There aren’t any blood tests for Hepatitis B. One tests for the virus itself, and 2 test to your body’s reaction to this virus. Sometimes your healthcare provider will do all three tests since they inform her different items.
- If you’re favorable for the antigen test (HBsAg) it means that you are currently infected with the virus and can move it to other. If you clear an HBV infection and don’t stay chronically infected, you will often test negative again within 4 weeks after your symptoms resolve.
- If you’re positive on the anti-HBs test, which looks to your own body’s response to a surface protein of this virus, it means that you are immune to Hepatitis B. This may possibly be because you had been formerly exposed to the virus or as you were vaccinated. You cannot pass the virus to others.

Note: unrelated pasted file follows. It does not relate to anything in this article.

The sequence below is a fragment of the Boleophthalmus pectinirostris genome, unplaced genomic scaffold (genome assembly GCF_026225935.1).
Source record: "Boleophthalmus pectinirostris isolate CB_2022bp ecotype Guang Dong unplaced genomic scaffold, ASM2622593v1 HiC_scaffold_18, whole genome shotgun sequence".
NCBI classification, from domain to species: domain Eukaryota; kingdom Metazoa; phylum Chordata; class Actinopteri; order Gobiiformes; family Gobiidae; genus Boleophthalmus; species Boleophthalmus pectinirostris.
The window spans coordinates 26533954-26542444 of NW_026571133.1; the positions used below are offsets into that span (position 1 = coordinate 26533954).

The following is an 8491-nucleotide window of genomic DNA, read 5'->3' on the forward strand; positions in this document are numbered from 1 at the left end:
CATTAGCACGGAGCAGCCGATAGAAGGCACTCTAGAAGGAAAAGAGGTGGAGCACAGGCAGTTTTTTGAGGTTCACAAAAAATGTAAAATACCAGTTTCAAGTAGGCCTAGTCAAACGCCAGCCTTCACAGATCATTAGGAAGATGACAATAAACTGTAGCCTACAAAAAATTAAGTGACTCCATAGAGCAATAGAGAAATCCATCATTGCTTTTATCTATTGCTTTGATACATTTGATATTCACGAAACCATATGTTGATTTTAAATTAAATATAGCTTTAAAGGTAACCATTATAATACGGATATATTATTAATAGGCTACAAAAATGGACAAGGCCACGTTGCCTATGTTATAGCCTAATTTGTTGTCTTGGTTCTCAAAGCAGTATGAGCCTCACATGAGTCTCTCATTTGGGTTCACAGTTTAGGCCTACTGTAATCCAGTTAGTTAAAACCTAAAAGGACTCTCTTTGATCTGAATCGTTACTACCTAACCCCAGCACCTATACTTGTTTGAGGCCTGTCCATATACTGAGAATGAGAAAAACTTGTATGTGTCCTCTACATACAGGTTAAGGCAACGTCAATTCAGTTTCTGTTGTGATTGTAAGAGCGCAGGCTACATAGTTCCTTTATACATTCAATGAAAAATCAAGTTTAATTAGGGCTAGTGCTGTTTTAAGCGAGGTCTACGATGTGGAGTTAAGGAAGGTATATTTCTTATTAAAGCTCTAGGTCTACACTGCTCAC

- If you are optimistic on the anti-HBc evaluation, which appears for your body’s response to a core protein of this virus, it usually means that you are chronically infected with HBV, and may pass the disease to other people. However, if you’re also positive on the anti-HBs test, then a positive anti-HBc test is likely because of a preceding infection.
Other tests may be ordered if your doctor thinks you’re chronically infected with HBV. These evaluations are done to monitor the development of the disorder and its treatment – not to detect whether or not you are infected.
There’s a vaccine for hepatitis B. If you are at elevated risk for the disease, you should talk to your doctor about getting vaccinated against the virus.
Risk factors include multiple sex partners, a sexual partner with HBV, residing with a person with chronic HBV, a job which brings you in contact with human blood, injection drug use, and being a man who has intercourse with guys. Current vaccination guidelines suggest that all children must be vaccinated against HBV, along with high-risk adults who have not previously been vaccinated.